Allocating resources effectively among competing activities is a crucial optimization problem in numerous domains, including manufacturing, healthcare, and finance. Manufacturing, Planning, and Control (MPC) have garnered significant interest from practitioners and operations research experts alike, as it has shown a positive impact on efficiency for companies worldwide. This talk focuses on the tactical resource allocation problem (TRAP) within the context of a multi-item, multi-level, capacitated production planning problem for GKN Aerospace, our case company. The objectives (often conflicting and with no a priori preference) pursued are minimizing resource loading beyond a predefined threshold, qualification costs, and inventory costs. The two main partners in this research are Chalmers University of Technology and GKN Aerospace AB, and for one of the papers we collaborate with Fraunhofer-Chalmers Center for Industrial Mathematics in Gothenburg, Sweden. I mainly present two of my works.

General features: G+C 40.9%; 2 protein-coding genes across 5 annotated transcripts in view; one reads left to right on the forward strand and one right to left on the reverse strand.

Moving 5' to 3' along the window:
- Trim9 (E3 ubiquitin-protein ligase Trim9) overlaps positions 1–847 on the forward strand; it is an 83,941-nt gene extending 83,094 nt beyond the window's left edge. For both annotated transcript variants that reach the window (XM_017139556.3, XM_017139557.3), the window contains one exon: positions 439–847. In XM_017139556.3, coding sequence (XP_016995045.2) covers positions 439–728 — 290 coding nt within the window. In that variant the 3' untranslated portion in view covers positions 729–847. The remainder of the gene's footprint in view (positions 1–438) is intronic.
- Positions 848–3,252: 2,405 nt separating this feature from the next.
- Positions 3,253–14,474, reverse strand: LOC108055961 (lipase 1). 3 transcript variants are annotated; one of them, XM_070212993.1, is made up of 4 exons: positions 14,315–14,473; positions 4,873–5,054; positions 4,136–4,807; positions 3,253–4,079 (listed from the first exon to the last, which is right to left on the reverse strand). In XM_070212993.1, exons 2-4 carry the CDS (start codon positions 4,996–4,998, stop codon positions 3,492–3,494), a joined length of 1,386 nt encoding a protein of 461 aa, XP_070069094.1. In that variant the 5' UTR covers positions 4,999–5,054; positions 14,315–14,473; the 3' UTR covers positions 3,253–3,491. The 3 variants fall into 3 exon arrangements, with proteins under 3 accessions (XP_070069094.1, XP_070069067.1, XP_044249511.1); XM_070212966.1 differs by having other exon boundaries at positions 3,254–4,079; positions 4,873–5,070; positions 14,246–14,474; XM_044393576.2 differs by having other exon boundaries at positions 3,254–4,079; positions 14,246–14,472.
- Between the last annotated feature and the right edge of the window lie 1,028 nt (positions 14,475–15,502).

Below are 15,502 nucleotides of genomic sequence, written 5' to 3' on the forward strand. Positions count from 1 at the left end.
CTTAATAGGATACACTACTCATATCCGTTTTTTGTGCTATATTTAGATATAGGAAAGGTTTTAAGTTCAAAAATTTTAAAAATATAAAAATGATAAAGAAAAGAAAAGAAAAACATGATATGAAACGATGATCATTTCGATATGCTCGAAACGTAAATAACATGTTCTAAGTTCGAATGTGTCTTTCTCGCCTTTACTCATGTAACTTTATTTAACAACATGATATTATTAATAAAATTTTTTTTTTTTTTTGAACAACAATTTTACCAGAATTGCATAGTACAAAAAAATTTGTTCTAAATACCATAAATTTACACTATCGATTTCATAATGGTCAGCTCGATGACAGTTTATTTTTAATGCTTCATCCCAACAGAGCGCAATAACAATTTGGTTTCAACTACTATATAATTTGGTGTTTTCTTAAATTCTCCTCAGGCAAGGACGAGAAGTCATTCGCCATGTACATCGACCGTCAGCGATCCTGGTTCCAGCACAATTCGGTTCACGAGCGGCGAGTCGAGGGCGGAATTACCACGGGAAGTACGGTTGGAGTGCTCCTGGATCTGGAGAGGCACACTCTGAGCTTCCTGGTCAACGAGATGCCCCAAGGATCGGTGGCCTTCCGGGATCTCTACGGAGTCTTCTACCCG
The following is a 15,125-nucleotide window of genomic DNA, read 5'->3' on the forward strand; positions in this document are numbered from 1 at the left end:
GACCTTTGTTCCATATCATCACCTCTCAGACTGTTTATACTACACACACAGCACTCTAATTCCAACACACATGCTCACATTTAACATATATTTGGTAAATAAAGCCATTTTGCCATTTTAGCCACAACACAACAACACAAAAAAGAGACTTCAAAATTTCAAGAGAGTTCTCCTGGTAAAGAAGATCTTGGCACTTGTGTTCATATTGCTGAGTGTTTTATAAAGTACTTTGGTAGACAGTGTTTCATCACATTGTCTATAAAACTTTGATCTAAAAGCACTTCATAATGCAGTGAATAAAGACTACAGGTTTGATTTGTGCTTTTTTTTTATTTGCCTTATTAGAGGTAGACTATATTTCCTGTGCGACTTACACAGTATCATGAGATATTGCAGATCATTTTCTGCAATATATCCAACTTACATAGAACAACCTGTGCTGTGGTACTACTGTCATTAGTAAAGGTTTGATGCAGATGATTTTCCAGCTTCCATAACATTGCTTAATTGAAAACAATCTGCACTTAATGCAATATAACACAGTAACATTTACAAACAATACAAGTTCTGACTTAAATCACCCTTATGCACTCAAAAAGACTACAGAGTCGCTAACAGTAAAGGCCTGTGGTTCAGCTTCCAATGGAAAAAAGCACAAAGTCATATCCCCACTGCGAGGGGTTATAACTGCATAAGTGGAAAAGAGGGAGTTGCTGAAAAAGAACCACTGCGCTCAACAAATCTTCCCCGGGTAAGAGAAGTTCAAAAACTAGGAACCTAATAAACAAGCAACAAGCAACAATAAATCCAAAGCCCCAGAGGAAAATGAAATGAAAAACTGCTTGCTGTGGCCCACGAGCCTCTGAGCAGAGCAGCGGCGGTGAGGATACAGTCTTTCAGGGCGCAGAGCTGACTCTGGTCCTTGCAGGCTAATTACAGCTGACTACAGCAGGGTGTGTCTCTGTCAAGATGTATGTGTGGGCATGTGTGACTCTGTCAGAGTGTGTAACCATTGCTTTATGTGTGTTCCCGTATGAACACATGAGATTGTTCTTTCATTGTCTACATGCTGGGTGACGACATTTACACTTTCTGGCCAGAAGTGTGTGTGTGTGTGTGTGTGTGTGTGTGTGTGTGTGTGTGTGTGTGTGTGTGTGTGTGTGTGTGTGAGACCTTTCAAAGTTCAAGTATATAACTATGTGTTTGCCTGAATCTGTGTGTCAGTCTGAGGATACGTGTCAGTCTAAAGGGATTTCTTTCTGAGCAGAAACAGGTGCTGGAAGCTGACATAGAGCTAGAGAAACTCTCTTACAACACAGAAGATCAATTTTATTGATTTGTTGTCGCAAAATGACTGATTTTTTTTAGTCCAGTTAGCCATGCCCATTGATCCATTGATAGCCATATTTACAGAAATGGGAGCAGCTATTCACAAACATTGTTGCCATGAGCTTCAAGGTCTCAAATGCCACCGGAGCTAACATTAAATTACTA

The first work involves the development of a deterministic bi-objective discrete optimization model and a specialized solution approach (https://doi.org/10.1111/itor.13180), while the second work addresses a robust bi-objective optimization model with uncertain qualification costs (https://doi.org/10.1007/s10458-022-09564-8). Mathematical properties of the model formulation will be discussed, along with computational results highlighting the efficacy of the proposed approaches. Furthermore, if time permits I will also provide some details of my recent work where we incorporate a third objective of inventory cost and develop a criterion space decomposition approach to solve this tri-objective discrete optimization problem effectively (https://doi.org/10.1007/s10287-023-00442-6).
As urbanization increases, municipalities across the world have become aware of the negative impacts of road-based transportation, which include traffic congestion and air pollution. As a result, several cities have introduced tolling schemes to discourage vehicles from entering the inner city. However, little research has been done to examine the impact of tolling schemes on the routing of commercial fleets, especially on the resulting costs and emissions. In this study, we investigate a vehicle routing problem considering different congestion charge schemes for several city types. We design comprehensive computational experiments to investigate whether different types of tolling schemes work in the way municipalities expect and what factors affect the performance of the congestion charge schemes. We compare the impact on a company’s total costs, fuel usage (which drives emissions), and delivery tour plans. Our experimental results demonstrate that some congestion pricing schemes may even increase the emi